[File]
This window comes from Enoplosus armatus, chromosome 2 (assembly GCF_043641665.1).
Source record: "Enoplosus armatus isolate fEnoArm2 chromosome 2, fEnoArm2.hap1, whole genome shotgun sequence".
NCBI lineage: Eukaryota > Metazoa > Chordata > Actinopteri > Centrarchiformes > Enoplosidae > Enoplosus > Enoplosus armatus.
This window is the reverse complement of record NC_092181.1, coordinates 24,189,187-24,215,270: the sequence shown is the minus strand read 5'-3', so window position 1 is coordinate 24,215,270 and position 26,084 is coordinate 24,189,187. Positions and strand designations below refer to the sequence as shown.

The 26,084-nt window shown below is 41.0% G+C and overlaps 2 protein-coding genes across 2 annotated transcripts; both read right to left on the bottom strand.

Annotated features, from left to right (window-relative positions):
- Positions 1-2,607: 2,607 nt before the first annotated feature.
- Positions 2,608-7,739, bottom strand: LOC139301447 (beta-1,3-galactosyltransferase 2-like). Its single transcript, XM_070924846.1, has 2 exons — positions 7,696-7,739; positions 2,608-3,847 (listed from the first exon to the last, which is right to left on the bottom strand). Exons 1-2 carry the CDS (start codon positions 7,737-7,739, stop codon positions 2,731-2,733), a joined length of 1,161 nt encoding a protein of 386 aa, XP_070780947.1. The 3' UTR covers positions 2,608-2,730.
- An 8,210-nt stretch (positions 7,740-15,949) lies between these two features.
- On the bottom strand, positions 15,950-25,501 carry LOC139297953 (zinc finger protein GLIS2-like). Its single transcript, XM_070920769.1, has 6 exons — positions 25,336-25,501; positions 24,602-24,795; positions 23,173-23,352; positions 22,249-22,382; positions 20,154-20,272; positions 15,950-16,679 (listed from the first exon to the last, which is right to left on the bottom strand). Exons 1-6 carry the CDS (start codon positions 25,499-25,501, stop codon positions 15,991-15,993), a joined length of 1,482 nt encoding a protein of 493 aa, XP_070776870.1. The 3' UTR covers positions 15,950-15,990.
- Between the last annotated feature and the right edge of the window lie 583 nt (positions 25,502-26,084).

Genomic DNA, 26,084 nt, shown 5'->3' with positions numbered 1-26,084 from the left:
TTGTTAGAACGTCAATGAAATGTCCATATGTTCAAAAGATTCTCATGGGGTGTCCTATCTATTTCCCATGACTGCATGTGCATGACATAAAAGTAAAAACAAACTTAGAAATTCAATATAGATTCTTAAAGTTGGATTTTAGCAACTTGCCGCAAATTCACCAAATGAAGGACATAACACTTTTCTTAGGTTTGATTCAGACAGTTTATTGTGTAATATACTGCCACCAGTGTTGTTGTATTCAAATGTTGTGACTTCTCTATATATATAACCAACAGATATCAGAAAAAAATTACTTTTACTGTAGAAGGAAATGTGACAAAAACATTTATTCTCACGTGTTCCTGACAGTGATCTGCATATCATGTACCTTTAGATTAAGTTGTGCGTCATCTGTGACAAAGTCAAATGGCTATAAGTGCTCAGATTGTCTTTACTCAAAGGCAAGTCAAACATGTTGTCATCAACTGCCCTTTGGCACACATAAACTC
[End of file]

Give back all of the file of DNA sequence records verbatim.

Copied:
This window comes from Enoplosus armatus, chromosome 2 (assembly GCF_043641665.1).
Source record: "Enoplosus armatus isolate fEnoArm2 chromosome 2, fEnoArm2.hap1, whole genome shotgun sequence".
NCBI lineage: Eukaryota > Metazoa > Chordata > Actinopteri > Centrarchiformes > Enoplosidae > Enoplosus > Enoplosus armatus.
This window is the reverse complement of record NC_092181.1, coordinates 24,189,187-24,215,270: the sequence shown is the minus strand read 5'-3', so window position 1 is coordinate 24,215,270 and position 26,084 is coordinate 24,189,187. Positions and strand designations below refer to the sequence as shown.

The 26,084-nt window shown below is 41.0% G+C and overlaps 2 protein-coding genes across 2 annotated transcripts; both read right to left on the bottom strand.

Annotated features, from left to right (window-relative positions):
- Positions 1-2,607: 2,607 nt before the first annotated feature.
- Positions 2,608-7,739, bottom strand: LOC139301447 (beta-1,3-galactosyltransferase 2-like). Its single transcript, XM_070924846.1, has 2 exons — positions 7,696-7,739; positions 2,608-3,847 (listed from the first exon to the last, which is right to left on the bottom strand). Exons 1-2 carry the CDS (start codon positions 7,737-7,739, stop codon positions 2,731-2,733), a joined length of 1,161 nt encoding a protein of 386 aa, XP_070780947.1. The 3' UTR covers positions 2,608-2,730.
- An 8,210-nt stretch (positions 7,740-15,949) lies between these two features.
- On the bottom strand, positions 15,950-25,501 carry LOC139297953 (zinc finger protein GLIS2-like). Its single transcript, XM_070920769.1, has 6 exons — positions 25,336-25,501; positions 24,602-24,795; positions 23,173-23,352; positions 22,249-22,382; positions 20,154-20,272; positions 15,950-16,679 (listed from the first exon to the last, which is right to left on the bottom strand). Exons 1-6 carry the CDS (start codon positions 25,499-25,501, stop codon positions 15,991-15,993), a joined length of 1,482 nt encoding a protein of 493 aa, XP_070776870.1. The 3' UTR covers positions 15,950-15,990.
- Between the last annotated feature and the right edge of the window lie 583 nt (positions 25,502-26,084).

Genomic DNA, 26,084 nt, shown 5'->3' with positions numbered 1-26,084 from the left:
TTGTTAGAACGTCAATGAAATGTCCATATGTTCAAAAGATTCTCATGGGGTGTCCTATCTATTTCCCATGACTGCATGTGCATGACATAAAAGTAAAAACAAACTTAGAAATTCAATATAGATTCTTAAAGTTGGATTTTAGCAACTTGCCGCAAATTCACCAAATGAAGGACATAACACTTTTCTTAGGTTTGATTCAGACAGTTTATTGTGTAATATACTGCCACCAGTGTTGTTGTATTCAAATGTTGTGACTTCTCTATATATATAACCAACAGATATCAGAAAAAAATTACTTTTACTGTAGAAGGAAATGTGACAAAAACATTTATTCTCACGTGTTCCTGACAGTGATCTGCATATCATGTACCTTTAGATTAAGTTGTGCGTCATCTGTGACAAAGTCAAATGGCTATAAGTGCTCAGATTGTCTTTACTCAAAGGCAAGTCAAACATGTTGTCATCAACTGCCCTTTGGCACACATAAACTC